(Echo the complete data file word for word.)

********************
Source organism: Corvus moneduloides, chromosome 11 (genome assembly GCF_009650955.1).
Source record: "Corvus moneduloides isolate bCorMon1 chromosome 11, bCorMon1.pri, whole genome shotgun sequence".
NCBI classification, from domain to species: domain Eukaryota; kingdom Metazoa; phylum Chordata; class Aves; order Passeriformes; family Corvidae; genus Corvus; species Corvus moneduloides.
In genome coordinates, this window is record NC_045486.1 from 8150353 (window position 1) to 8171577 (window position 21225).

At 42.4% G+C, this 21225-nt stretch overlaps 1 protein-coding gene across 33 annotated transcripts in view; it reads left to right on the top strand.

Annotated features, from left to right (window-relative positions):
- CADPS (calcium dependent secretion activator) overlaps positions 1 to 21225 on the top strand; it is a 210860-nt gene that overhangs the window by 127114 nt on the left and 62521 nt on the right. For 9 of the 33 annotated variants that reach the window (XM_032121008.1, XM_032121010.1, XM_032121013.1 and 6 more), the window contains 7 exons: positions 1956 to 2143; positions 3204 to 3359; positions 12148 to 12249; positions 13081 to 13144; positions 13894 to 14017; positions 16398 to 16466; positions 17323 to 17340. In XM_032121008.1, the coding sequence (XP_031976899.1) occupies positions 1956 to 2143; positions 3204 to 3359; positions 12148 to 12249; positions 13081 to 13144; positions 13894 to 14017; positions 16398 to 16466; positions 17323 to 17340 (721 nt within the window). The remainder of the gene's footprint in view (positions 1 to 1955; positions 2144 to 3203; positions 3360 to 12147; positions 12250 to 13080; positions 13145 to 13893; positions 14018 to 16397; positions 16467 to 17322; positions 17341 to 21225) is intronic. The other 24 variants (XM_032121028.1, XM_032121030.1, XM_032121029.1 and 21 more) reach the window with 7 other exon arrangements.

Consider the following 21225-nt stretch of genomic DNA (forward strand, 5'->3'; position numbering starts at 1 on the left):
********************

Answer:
Source organism: Corvus moneduloides, chromosome 11 (genome assembly GCF_009650955.1).
Source record: "Corvus moneduloides isolate bCorMon1 chromosome 11, bCorMon1.pri, whole genome shotgun sequence".
NCBI classification, from domain to species: domain Eukaryota; kingdom Metazoa; phylum Chordata; class Aves; order Passeriformes; family Corvidae; genus Corvus; species Corvus moneduloides.
In genome coordinates, this window is record NC_045486.1 from 8150353 (window position 1) to 8171577 (window position 21225).

At 42.4% G+C, this 21225-nt stretch overlaps 1 protein-coding gene across 33 annotated transcripts in view; it reads left to right on the top strand.

Annotated features, from left to right (window-relative positions):
- CADPS (calcium dependent secretion activator) overlaps positions 1 to 21225 on the top strand; it is a 210860-nt gene that overhangs the window by 127114 nt on the left and 62521 nt on the right. For 9 of the 33 annotated variants that reach the window (XM_032121008.1, XM_032121010.1, XM_032121013.1 and 6 more), the window contains 7 exons: positions 1956 to 2143; positions 3204 to 3359; positions 12148 to 12249; positions 13081 to 13144; positions 13894 to 14017; positions 16398 to 16466; positions 17323 to 17340. In XM_032121008.1, the coding sequence (XP_031976899.1) occupies positions 1956 to 2143; positions 3204 to 3359; positions 12148 to 12249; positions 13081 to 13144; positions 13894 to 14017; positions 16398 to 16466; positions 17323 to 17340 (721 nt within the window). The remainder of the gene's footprint in view (positions 1 to 1955; positions 2144 to 3203; positions 3360 to 12147; positions 12250 to 13080; positions 13145 to 13893; positions 14018 to 16397; positions 16467 to 17322; positions 17341 to 21225) is intronic. The other 24 variants (XM_032121028.1, XM_032121030.1, XM_032121029.1 and 21 more) reach the window with 7 other exon arrangements.

Consider the following 21225-nt stretch of genomic DNA (forward strand, 5'->3'; position numbering starts at 1 on the left):